- One of the eight tasks will be a surprise (yay!), and teams won't know anything about it until they show up at the finals. There will likely be a different surprise task on the second day.
- DARPA wants the entire task sequence to be completed in less than an hour (!), and speed will be weighted more heavily in scoring. DARPA expects robots to move "at least four times faster than they did in the Trials, and perhaps much more than that."
ROBOTS AND INFRASTRUCTURE
- Robots will not be connected to offboard power, wired communications, or even safety harnesses (as they were on every task in the DRC Trials). They'll have to run on batteries (or other power source) for long enough to complete the entire task sequence, and if they get stuck or fall over, they'll have to be able to get themselves on their feet again.
- Communications will be degraded even more than before to better mimic real disasters, including fully intermittent communications. "We're going to make the comm link a whole lot worse. For a substantial fraction of the time available to the teams, the comm link will be blacked out. It will be turned off. It will occasionally bounce back, and then the latency will be long enough that you can't teleop during that time."
- The DRC Finals will involve substantially more autonomy than the DRC Trials did. DARPA is going to make sure of this through aggressive time limits and poor communications, which will make it necessary to allow the robots to operate to some extent autonomously: any team that waits for good communications to execute tasks based on low-level planning will rapidly run out of time. Higher level commands will be necessary.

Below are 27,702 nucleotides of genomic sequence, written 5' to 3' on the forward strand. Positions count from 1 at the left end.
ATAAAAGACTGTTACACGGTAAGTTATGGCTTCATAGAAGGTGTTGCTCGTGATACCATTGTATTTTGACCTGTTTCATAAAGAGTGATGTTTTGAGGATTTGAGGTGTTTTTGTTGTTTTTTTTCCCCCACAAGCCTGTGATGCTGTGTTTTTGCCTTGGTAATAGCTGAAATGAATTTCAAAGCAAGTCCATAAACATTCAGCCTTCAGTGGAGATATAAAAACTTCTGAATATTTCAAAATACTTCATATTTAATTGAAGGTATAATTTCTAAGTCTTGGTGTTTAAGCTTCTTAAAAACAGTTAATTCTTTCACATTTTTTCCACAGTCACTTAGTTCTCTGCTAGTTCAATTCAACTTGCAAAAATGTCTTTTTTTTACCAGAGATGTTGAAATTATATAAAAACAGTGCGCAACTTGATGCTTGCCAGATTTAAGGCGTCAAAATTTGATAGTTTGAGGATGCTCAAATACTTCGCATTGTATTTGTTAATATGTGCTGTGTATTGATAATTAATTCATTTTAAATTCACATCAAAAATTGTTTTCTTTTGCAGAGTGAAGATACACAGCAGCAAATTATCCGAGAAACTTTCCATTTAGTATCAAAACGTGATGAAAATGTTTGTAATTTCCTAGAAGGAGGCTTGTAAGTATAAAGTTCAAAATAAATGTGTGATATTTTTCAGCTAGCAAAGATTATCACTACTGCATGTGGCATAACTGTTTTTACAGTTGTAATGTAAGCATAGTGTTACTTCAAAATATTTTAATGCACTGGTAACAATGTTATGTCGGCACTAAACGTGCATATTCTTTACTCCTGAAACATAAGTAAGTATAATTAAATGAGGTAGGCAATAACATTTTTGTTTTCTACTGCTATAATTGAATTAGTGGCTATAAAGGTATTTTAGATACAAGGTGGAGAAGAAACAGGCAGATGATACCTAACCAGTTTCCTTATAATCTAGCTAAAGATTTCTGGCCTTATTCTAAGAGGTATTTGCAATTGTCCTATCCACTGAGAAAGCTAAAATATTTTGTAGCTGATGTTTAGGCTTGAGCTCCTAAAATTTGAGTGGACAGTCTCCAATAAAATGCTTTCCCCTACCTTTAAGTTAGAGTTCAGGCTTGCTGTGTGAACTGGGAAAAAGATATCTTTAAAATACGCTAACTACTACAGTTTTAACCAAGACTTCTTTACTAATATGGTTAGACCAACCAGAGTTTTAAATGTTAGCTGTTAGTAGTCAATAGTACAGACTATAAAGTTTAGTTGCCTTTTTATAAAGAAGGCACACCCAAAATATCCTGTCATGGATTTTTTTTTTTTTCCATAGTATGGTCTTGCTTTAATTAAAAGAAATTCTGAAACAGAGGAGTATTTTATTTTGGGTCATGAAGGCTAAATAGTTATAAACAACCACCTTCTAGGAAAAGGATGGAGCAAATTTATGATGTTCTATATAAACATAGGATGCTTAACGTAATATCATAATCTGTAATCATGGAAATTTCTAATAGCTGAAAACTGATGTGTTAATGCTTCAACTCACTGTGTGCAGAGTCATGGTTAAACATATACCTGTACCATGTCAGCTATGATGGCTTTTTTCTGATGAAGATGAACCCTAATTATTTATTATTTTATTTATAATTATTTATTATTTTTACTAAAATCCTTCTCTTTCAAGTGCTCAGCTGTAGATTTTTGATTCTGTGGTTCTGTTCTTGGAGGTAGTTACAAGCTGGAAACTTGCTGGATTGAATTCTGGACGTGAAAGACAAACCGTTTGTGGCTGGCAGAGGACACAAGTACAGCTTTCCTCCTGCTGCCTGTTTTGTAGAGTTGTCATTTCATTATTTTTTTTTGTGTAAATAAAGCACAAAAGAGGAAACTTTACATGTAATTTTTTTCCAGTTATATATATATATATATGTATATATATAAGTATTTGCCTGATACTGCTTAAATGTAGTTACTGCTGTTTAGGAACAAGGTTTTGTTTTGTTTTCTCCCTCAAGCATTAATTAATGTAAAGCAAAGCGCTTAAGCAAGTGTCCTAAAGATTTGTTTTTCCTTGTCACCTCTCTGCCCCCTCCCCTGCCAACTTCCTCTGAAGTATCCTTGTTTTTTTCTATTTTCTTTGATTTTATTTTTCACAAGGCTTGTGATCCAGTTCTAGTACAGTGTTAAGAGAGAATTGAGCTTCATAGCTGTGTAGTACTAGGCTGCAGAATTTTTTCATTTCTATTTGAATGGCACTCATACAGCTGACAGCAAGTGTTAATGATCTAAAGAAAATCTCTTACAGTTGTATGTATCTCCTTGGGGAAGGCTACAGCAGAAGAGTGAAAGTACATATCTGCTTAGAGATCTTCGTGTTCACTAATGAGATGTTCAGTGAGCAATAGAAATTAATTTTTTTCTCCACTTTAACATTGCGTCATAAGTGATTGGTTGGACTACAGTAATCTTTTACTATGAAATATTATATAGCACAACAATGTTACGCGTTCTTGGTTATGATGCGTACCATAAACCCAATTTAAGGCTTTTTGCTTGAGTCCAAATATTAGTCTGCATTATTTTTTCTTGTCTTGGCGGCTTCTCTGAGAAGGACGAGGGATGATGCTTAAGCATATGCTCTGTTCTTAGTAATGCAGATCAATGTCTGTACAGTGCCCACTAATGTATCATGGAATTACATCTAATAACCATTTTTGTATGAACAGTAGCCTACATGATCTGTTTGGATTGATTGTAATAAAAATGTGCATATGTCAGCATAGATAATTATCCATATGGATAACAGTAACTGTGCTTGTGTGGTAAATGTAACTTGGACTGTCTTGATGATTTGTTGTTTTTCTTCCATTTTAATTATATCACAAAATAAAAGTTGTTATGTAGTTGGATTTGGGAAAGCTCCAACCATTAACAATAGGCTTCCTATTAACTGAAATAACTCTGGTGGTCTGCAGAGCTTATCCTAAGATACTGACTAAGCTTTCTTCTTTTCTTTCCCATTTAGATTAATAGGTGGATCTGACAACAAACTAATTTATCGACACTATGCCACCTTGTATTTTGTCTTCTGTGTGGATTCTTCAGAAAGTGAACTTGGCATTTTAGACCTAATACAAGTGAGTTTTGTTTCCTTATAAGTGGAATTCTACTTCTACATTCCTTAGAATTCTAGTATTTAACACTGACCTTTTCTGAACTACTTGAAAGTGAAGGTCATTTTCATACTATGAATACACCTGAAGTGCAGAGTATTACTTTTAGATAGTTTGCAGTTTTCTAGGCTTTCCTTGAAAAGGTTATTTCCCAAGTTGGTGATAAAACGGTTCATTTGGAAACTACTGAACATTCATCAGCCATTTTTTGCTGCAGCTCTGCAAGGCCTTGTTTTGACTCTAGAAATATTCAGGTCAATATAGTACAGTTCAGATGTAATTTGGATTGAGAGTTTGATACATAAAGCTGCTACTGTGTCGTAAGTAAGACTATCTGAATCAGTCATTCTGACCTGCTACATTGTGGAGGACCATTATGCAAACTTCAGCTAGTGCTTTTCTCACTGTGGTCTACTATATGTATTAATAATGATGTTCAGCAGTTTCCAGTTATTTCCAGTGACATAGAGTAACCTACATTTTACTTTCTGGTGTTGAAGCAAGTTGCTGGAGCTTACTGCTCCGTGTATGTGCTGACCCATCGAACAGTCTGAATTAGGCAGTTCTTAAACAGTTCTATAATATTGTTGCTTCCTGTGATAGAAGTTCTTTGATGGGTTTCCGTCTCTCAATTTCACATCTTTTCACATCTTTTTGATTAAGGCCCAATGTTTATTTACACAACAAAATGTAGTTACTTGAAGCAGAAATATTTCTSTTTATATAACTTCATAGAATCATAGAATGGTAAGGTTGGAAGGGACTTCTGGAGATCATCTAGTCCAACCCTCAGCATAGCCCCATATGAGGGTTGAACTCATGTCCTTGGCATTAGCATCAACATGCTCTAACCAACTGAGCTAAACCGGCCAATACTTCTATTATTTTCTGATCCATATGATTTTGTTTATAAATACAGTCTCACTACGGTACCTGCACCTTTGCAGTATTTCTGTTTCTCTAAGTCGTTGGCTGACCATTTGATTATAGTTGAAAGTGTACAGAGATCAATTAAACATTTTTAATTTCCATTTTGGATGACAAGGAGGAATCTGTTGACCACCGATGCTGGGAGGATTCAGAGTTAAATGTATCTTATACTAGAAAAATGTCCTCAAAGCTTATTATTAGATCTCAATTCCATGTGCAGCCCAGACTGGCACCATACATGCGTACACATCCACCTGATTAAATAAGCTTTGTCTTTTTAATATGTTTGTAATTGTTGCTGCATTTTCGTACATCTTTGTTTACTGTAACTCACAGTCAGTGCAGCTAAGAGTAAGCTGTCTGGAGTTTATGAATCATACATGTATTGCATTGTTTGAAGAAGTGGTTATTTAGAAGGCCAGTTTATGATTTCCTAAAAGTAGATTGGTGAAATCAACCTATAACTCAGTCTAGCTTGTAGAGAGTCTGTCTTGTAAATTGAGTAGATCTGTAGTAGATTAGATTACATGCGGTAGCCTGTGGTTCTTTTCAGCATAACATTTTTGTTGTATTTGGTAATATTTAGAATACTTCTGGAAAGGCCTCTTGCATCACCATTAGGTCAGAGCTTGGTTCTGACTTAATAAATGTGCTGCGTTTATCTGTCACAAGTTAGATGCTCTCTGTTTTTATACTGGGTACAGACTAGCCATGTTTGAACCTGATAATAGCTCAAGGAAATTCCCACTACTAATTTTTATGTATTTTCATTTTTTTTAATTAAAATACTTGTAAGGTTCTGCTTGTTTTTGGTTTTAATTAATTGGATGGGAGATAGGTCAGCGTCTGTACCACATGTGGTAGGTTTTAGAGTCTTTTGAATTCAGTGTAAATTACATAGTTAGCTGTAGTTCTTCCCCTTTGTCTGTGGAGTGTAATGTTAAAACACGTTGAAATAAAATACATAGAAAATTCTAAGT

- DARPA thinks that cloud robotics is going to be big, and they're making it a significant component of the DRC. The context of cloud robotics is going to be much different in the DRC than it is in most commercial applications, and DARPA sees that as a benefit, since it'll encourage things like figuring out how to make cloud robotics work in environments where connectivity is intermittent.
- Although teams will have degraded communication with their robots, their communication with the Internet will not have any limitations, and they'll be able to use as much computing power and as many other experts as they want, as a sort of a crowdsourced, cloud-based asset.
- Most of the teams will probably field hardware that is mostly the same as what they had in the DRC Trials. During the finals, the focus is going to be on better software, not hardware.
- ATLAS is going to get some upgrades: the biggest one is an onboard battery system to allow the robot to operate untethered, which is somehow going to be weight neutral.
- The robot will also get new arms that are stronger with a better range of motion to help it get up on its own if (when) it falls over, and more robustness to help keep it from accidentally smashing itself it to bits.